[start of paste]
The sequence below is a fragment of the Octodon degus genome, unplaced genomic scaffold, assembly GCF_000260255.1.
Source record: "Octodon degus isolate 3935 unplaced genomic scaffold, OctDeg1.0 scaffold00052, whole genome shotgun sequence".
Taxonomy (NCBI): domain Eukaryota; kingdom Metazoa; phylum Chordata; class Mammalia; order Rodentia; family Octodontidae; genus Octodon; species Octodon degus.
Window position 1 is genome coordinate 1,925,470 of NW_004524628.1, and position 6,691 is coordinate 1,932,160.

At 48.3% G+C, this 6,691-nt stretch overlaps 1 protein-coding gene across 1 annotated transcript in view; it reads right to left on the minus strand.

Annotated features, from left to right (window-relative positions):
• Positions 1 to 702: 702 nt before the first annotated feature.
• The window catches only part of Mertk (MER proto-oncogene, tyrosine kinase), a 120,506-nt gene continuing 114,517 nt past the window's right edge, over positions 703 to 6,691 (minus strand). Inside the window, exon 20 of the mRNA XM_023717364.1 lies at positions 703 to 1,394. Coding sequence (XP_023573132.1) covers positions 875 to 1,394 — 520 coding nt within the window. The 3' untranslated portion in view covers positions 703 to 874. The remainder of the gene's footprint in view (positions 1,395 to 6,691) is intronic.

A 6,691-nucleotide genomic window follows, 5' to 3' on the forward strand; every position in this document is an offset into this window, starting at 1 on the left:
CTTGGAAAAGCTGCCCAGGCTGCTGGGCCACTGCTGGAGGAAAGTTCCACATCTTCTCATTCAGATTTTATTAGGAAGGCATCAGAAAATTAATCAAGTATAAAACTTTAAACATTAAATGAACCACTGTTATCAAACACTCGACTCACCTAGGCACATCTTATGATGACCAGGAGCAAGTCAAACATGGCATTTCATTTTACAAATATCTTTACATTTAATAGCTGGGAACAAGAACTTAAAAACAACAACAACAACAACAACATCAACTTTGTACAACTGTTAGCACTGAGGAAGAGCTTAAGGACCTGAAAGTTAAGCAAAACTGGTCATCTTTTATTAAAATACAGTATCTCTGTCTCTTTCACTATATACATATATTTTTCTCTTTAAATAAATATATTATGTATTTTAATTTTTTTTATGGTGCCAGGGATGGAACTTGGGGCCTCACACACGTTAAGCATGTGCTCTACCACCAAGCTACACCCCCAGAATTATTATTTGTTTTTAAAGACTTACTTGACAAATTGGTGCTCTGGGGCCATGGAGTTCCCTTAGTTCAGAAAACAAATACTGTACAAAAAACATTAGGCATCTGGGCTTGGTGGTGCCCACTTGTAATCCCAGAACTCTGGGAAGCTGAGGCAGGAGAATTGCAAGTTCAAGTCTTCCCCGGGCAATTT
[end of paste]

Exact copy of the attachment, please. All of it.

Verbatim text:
The sequence below is a fragment of the Octodon degus genome, unplaced genomic scaffold, assembly GCF_000260255.1.
Source record: "Octodon degus isolate 3935 unplaced genomic scaffold, OctDeg1.0 scaffold00052, whole genome shotgun sequence".
Taxonomy (NCBI): domain Eukaryota; kingdom Metazoa; phylum Chordata; class Mammalia; order Rodentia; family Octodontidae; genus Octodon; species Octodon degus.
Window position 1 is genome coordinate 1,925,470 of NW_004524628.1, and position 6,691 is coordinate 1,932,160.

At 48.3% G+C, this 6,691-nt stretch overlaps 1 protein-coding gene across 1 annotated transcript in view; it reads right to left on the minus strand.

Annotated features, from left to right (window-relative positions):
• Positions 1 to 702: 702 nt before the first annotated feature.
• The window catches only part of Mertk (MER proto-oncogene, tyrosine kinase), a 120,506-nt gene continuing 114,517 nt past the window's right edge, over positions 703 to 6,691 (minus strand). Inside the window, exon 20 of the mRNA XM_023717364.1 lies at positions 703 to 1,394. Coding sequence (XP_023573132.1) covers positions 875 to 1,394 — 520 coding nt within the window. The 3' untranslated portion in view covers positions 703 to 874. The remainder of the gene's footprint in view (positions 1,395 to 6,691) is intronic.

A 6,691-nucleotide genomic window follows, 5' to 3' on the forward strand; every position in this document is an offset into this window, starting at 1 on the left:
CTTGGAAAAGCTGCCCAGGCTGCTGGGCCACTGCTGGAGGAAAGTTCCACATCTTCTCATTCAGATTTTATTAGGAAGGCATCAGAAAATTAATCAAGTATAAAACTTTAAACATTAAATGAACCACTGTTATCAAACACTCGACTCACCTAGGCACATCTTATGATGACCAGGAGCAAGTCAAACATGGCATTTCATTTTACAAATATCTTTACATTTAATAGCTGGGAACAAGAACTTAAAAACAACAACAACAACAACAACATCAACTTTGTACAACTGTTAGCACTGAGGAAGAGCTTAAGGACCTGAAAGTTAAGCAAAACTGGTCATCTTTTATTAAAATACAGTATCTCTGTCTCTTTCACTATATACATATATTTTTCTCTTTAAATAAATATATTATGTATTTTAATTTTTTTTATGGTGCCAGGGATGGAACTTGGGGCCTCACACACGTTAAGCATGTGCTCTACCACCAAGCTACACCCCCAGAATTATTATTTGTTTTTAAAGACTTACTTGACAAATTGGTGCTCTGGGGCCATGGAGTTCCCTTAGTTCAGAAAACAAATACTGTACAAAAAACATTAGGCATCTGGGCTTGGTGGTGCCCACTTGTAATCCCAGAACTCTGGGAAGCTGAGGCAGGAGAATTGCAAGTTCAAGTCTTCCCCGGGCAATTT